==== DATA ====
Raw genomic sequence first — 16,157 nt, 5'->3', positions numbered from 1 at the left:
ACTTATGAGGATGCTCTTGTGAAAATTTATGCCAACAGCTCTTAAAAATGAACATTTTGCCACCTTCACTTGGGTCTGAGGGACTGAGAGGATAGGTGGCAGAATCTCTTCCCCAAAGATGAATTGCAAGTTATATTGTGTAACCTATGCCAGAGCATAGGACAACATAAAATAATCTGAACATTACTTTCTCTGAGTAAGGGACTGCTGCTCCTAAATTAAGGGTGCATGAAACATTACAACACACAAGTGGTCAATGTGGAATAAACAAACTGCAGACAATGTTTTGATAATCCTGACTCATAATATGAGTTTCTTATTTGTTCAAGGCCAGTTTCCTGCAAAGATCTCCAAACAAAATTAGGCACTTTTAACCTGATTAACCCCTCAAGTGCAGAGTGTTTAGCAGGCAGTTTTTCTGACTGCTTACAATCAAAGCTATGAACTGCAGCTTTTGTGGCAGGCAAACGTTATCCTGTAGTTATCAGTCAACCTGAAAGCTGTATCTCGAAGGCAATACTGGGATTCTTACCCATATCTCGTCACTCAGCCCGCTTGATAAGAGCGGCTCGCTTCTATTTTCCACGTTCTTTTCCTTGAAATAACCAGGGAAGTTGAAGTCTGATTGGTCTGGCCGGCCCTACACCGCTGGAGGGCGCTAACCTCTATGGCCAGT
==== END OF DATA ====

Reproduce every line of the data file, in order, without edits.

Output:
Raw genomic sequence first — 16,157 nt, 5'->3', positions numbered from 1 at the left:
ACTTATGAGGATGCTCTTGTGAAAATTTATGCCAACAGCTCTTAAAAATGAACATTTTGCCACCTTCACTTGGGTCTGAGGGACTGAGAGGATAGGTGGCAGAATCTCTTCCCCAAAGATGAATTGCAAGTTATATTGTGTAACCTATGCCAGAGCATAGGACAACATAAAATAATCTGAACATTACTTTCTCTGAGTAAGGGACTGCTGCTCCTAAATTAAGGGTGCATGAAACATTACAACACACAAGTGGTCAATGTGGAATAAACAAACTGCAGACAATGTTTTGATAATCCTGACTCATAATATGAGTTTCTTATTTGTTCAAGGCCAGTTTCCTGCAAAGATCTCCAAACAAAATTAGGCACTTTTAACCTGATTAACCCCTCAAGTGCAGAGTGTTTAGCAGGCAGTTTTTCTGACTGCTTACAATCAAAGCTATGAACTGCAGCTTTTGTGGCAGGCAAACGTTATCCTGTAGTTATCAGTCAACCTGAAAGCTGTATCTCGAAGGCAATACTGGGATTCTTACCCATATCTCGTCACTCAGCCCGCTTGATAAGAGCGGCTCGCTTCTATTTTCCACGTTCTTTTCCTTGAAATAACCAGGGAAGTTGAAGTCTGATTGGTCTGGCCGGCCCTACACCGCTGGAGGGCGCTAACCTCTATGGCCAGT